Molecular biology of the human NaSi-1 and murine Sat-1 transporters

Lee, Aven (2003). Molecular biology of the human NaSi-1 and murine Sat-1 transporters PhD Thesis, School of Biomedical Sciences, The University of Queensland.

Attached Files (Some files may be inaccessible until you login with your UQ eSpace credentials)
Name Description MIMEType Size Downloads
THE17048.pdf Full text application/pdf 11.84MB 3
Author Lee, Aven
Thesis Title Molecular biology of the human NaSi-1 and murine Sat-1 transporters
School, Centre or Institute School of Biomedical Sciences
Institution The University of Queensland
Publication date 2003
Thesis type PhD Thesis
Supervisor Dr Daniel Markovich
Dr Laurent Beck
Total pages 164
Language eng
Subjects L
270699 Physiology not elsewhere classified
730108 Cancer and related disorders
Formatted abstract
Sulfate (S042-) plays an essential role during growth, development, bone/cartilage formation and cellular metabolism. NaSi-1 is a Na+-S042- cotransporter expressed on the apical membrane of the renal proximal tubule and suggested to play an important role in maintaining S042- homeostasis. To gain a better understanding of the physiological role(s) of the human renal Na+-S042- cotransporter, this study presents the isolation and characterization of the human NaSi-1 cDNA (hNaSi-1), gene (NASI) and promoter region. The hNaSi-1 cDNA encodes a protein of 595 amino acids (66.05 kDa) with 13 putative transmembrane domains. hNaSi-1 mRNA expression was exclusive to the human kidney. Expression of hNaSi-1 protein in Xenopus oocytes demonstrated a high affinity Na+-S042- cotransporter (Km for S042- ~0.3 mM) which was inhibited by selenate, thiosulfate, molybdate, tungstate, citrate and succinate. Antisense inhibition experiments suggest hNaSi-1 to represent the major Na+-S042- cotransporter in the human kidney. NASI was localized on human chromosome 7, mapped to 7q3l-7q32, near the S042- transporter genes, CLD and SUT-1. The NASI gene contains 15 exons, spanning over 85-kb in length. Transcription initiation occurs from a single site, 26-bp downstream to a TATA box-like sequence. The promoter is ~63% A+T rich and contains a number of well characterized cis-acting elements, including sequences resembling responsive elements for hormones (T3RE and VDRE) and xenobiotics (XRE). Hormone and xenobiotic responsiveness of the NASI gene was assessed by fusing its promoter region to the firefly luciferase reporter gene and then by measuring the expression of the chimeric gene in transiently transfected renal OK, LLC-PKl or MDCK cells. Treatment with T3 and l,25-(OH)2D3 had no significant effect on the luciferase activity of the chimeric gene in OK and LLC-PKl renal cell lines; however, treatment with the xenobiotic 3-methyl cholanthrene significantly increased the luciferase activity of the chimeric gene in MDCK cells. By site directed mutagenesis, the XRE was identified at position -2052 in the NASI promoter to be responsible for this activity. This study represents the first characterization of xenobiotic regulation of the NASI gene in a renal cell line. It also provides the framework for a more detailed analysis of NASI gene expression through the characterization of NASI promoter function.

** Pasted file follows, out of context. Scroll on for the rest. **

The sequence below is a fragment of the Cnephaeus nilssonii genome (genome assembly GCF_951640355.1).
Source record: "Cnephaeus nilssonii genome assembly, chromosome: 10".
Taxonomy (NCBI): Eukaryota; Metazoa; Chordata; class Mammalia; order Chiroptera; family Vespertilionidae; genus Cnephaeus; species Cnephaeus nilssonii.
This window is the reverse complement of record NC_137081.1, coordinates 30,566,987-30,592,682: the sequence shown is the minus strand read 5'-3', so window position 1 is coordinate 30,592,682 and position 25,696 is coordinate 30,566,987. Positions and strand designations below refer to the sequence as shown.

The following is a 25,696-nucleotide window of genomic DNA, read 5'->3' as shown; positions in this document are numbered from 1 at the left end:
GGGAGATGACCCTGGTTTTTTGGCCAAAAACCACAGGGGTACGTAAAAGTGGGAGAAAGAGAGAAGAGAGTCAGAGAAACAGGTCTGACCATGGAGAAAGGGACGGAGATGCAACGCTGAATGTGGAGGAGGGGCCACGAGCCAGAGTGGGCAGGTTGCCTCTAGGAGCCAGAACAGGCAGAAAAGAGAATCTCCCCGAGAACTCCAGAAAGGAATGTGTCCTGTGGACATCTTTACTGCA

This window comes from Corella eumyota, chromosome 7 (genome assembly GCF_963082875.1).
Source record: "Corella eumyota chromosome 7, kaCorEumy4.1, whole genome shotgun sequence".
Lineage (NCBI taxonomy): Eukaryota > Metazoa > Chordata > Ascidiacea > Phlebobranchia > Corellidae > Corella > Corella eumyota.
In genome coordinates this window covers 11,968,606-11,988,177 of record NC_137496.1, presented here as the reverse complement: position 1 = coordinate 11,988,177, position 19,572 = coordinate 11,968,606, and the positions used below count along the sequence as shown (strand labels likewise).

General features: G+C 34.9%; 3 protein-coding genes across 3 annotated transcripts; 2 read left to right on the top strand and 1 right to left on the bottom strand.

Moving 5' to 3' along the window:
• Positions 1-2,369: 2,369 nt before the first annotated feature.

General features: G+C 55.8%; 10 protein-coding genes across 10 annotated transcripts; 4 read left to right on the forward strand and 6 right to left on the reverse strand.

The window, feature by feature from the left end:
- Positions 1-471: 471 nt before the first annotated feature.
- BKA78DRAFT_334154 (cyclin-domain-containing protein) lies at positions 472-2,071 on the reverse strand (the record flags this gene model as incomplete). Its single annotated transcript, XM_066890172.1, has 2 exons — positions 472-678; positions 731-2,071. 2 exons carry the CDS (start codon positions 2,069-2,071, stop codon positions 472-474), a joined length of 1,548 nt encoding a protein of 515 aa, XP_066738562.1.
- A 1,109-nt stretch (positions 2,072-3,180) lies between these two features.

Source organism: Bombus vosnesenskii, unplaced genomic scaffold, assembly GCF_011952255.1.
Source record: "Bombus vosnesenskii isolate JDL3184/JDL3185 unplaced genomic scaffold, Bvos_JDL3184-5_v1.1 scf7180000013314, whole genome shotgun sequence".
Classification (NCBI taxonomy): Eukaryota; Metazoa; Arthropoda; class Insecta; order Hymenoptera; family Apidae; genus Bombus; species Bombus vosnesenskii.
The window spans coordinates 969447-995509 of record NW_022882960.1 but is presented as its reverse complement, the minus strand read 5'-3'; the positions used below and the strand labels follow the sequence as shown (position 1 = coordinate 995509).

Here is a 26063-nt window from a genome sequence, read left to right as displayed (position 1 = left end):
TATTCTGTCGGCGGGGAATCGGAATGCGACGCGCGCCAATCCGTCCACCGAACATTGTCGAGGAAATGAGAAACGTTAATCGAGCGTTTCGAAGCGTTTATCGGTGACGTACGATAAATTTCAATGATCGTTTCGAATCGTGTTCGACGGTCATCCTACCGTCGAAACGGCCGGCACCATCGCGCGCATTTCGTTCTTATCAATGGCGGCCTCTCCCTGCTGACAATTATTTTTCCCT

In addition to NaSi-1, this study has focussed on sat-1, a S042- anion transporter expressed on the basolateral membranes of renal proximal tubules, also believed to play a role in the maintenance of SO42- homeostasis. In order to provide insights into the molecular mechanisms underlying tissue-specific and hormonal regulation of sat-1 and its role in S042- homeostasis, the mouse sat-1 cDNA (msat-1), gene (Sat1) and promoter region were isolated and characterized, msat-1 encodes a 704 amino acid protein (75.4 kDa) with 12 putative transmembrane domains, which induces SO42- (also oxalate and chloride) transport in Xenopus oocytes, msat-1 mRNA was expressed in kidney, liver, caecum, calvaria, brain, heart and skeletal muscle. Two distinct transcripts were expressed in kidney and liver due to alternative utilization of the first intron, corresponding to an internal portion of the 5'-untranslated region. The Satl gene spans ~6-kb and consists of 4 exons. 5'-RACE analysis revealed a single transcription initiation site 358-bp upstream from the ATG start codon. Neither a consensus TATA nor a CAAT box was identified in the proximity to the transcription start site. The promoter region was found to be -52% G+C rich, contains a number of well characterized cis-acting elements (including sequences resembling hormone responsive elements T3RE and VDRE) and can drive basal transcriptional activity in OK cells. This study demonstrated that T3 but not l,25-(OH)2D stimulated the transcriptional activity of the Sat1 promoter in transiently transfected OK cells. Site-directed mutagenesis identified an imperfect T3RE at position -454 in the Sat1 promoter to be responsible for this activity. This study represents the first characterization of the genomic structure, function and hormonal regulation of the Sat1 gene encoding a SO42- /chloride/oxalate anion transporter. This information allows further investigation into Sat1 gene expression and provides the tools for assessing the role of Sat1 in the maintenance of S042- homeostasis through the generation and analysis of Sat1-deficient mice.
Keyword Biological transport

Document type: Thesis
Collection: UQ Theses (RHD) - UQ staff and students only
Citation counts: Google Scholar Search Google Scholar
Created: Wed, 14 Sep 2011, 12:49:39 EST by Mrs Puvanarachaki Ravichandran on behalf of Scholarly Communication and Digitisation Service